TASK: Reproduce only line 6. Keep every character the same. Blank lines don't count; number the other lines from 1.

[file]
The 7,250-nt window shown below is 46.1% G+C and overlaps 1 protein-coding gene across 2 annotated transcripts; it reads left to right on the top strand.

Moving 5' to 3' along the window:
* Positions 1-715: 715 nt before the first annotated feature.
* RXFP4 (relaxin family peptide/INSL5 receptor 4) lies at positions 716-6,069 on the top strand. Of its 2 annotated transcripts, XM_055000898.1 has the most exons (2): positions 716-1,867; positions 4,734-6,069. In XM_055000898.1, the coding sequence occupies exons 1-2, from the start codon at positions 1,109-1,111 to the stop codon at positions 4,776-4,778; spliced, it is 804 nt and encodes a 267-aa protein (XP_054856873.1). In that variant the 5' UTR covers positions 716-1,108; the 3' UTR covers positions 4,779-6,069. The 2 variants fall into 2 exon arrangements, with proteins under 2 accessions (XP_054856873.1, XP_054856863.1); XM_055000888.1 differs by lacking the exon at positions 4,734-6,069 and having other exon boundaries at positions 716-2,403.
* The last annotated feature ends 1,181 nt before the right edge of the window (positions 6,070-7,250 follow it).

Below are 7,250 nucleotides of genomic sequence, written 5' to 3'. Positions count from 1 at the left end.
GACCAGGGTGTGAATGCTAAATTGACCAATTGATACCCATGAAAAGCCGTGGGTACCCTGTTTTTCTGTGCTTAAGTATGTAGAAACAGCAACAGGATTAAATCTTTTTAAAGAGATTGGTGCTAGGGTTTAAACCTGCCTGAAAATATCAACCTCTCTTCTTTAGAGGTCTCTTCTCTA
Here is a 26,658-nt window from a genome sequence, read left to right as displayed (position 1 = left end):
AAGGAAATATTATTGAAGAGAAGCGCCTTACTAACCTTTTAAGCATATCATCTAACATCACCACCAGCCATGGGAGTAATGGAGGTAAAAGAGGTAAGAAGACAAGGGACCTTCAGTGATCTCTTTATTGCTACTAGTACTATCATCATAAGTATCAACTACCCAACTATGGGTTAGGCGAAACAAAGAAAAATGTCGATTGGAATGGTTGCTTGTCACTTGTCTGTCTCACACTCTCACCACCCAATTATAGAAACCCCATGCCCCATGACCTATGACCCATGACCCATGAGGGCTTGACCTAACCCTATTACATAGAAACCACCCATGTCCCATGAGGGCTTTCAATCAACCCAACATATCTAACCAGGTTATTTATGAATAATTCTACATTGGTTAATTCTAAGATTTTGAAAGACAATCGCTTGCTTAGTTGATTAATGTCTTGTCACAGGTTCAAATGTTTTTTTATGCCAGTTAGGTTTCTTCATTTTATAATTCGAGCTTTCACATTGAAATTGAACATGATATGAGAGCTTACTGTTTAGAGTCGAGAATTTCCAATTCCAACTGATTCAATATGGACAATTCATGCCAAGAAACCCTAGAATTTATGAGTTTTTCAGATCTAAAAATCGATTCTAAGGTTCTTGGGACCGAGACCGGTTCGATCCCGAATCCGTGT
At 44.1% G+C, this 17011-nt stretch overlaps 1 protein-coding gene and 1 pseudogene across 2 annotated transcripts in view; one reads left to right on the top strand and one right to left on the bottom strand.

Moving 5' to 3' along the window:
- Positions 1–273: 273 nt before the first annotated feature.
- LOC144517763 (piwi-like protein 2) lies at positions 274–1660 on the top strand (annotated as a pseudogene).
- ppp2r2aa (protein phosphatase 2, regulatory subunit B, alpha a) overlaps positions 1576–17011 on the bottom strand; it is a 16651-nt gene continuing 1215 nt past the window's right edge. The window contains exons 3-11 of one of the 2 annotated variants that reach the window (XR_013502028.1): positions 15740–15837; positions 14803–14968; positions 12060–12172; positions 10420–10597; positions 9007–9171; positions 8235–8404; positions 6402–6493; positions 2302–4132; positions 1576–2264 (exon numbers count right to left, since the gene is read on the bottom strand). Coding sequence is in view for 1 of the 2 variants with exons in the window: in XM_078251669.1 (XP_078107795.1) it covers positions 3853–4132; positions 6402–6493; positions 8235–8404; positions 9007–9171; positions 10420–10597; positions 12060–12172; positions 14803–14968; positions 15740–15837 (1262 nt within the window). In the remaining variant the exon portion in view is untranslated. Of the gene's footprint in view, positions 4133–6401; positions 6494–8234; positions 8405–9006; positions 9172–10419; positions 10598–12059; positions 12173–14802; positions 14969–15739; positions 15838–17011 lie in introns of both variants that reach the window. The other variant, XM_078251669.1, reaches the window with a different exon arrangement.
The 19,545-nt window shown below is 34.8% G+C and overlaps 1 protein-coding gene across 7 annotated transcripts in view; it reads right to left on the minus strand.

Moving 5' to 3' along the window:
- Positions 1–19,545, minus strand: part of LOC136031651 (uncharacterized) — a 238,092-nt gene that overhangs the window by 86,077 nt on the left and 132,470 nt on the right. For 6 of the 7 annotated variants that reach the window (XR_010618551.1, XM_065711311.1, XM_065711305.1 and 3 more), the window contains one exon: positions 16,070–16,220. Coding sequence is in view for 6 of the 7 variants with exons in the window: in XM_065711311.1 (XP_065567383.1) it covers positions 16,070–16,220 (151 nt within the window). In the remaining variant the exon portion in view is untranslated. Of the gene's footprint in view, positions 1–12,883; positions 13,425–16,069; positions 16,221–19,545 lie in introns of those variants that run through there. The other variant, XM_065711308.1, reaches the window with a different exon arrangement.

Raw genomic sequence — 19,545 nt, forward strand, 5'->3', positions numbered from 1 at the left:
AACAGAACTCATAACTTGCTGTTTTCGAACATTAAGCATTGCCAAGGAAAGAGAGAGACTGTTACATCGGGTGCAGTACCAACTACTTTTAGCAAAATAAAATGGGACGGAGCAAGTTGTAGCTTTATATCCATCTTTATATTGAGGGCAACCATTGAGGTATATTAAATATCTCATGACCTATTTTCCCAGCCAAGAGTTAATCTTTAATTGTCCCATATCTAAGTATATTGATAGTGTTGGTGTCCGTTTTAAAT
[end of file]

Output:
Below are 7,250 nucleotides of genomic sequence, written 5' to 3'. Positions count from 1 at the left end.